College Anxiety, First Week of College, and Being in the Same Class with My Juniors

20.09.2020 – The first two days had been the worst. I cried before sleeping and after waking up. Those were the days when I found myself having nightmares at 2 in the morning and couldn’t fall back to sleep. Those were the days when I just lied on my bed until sunrise, tempted to send a message to my professors saying that I was not feeling well and couldn’t attend class that day.

But I managed to pull through.

Last year when I talked to my academic advisor how college (and school in general) had made me feel, she gave me a valuable advice. She said that if I felt like I couldn’t handle it, whenever I had the urge to just run away, she said to fight it. Stay for five minutes. Fifteen minutes. Just come to class. Show up. See how bad it would get, or how good. If I couldn’t stay longer, if I could feel myself having difficulty breathing, when my feet and hands got cold, when my head felt spinning, take a deep breath and go outside. Take a moment to recover. Just step outside. Just take a rest. Congratulate yourself for even getting to the classroom. Applaud yourself for even staying in the class for fifteen minutes. You’re doing great. You’ve given your best effort. The most important thing is just to show up and face it.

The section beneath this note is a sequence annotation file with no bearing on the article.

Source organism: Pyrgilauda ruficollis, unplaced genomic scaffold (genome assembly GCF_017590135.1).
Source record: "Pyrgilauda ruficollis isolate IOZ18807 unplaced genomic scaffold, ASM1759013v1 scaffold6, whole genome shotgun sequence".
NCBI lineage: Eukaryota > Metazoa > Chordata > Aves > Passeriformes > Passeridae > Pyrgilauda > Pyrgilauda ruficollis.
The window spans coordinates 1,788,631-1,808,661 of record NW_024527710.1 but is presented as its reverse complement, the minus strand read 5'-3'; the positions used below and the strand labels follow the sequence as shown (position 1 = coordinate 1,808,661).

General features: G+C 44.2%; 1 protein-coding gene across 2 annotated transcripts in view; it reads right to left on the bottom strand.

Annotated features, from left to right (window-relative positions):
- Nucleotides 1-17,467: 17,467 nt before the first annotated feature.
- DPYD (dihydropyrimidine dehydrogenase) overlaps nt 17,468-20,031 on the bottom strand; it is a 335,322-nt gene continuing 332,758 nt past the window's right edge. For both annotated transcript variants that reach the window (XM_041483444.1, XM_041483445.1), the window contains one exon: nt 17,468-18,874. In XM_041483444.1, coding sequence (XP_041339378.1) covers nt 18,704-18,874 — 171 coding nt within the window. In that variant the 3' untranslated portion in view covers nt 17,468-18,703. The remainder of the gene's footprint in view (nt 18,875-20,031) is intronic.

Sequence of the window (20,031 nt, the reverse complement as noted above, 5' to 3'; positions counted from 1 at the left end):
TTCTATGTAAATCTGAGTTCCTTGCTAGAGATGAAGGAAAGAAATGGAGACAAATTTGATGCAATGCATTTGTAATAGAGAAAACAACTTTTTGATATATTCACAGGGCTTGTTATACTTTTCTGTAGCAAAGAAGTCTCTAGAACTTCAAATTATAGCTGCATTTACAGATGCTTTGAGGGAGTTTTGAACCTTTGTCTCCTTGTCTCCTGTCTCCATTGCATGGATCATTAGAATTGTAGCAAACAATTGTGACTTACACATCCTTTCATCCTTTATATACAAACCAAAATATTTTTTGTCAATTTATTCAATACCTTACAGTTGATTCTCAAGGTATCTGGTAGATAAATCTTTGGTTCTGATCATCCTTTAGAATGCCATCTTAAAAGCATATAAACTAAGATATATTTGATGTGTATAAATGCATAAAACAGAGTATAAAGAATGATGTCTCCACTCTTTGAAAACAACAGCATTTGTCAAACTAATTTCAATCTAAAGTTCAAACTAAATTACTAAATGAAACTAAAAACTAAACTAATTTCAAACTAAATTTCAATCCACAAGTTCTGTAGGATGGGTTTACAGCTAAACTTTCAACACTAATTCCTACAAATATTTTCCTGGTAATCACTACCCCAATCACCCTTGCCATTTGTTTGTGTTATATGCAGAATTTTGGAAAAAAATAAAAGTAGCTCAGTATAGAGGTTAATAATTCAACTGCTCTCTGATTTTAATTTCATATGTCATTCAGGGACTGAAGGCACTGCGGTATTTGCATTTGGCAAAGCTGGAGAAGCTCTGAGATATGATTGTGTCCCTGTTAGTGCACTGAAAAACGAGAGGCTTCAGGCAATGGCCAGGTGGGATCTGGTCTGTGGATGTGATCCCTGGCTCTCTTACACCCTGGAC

So that’s what I kept in mind during the first two days of college this semester. I told myself over and over again, “Just open the laptop. Log in. Show to your professor that you’re there and you’re making effort to be there. Afterward, if it gets difficult, if it gets overwhelming, allow yourself to step back and regain your composure.”

It worked wonder. Most of the time I managed to stay until the end of the class. And even if I wasn’t able to, at least I knew I had tried.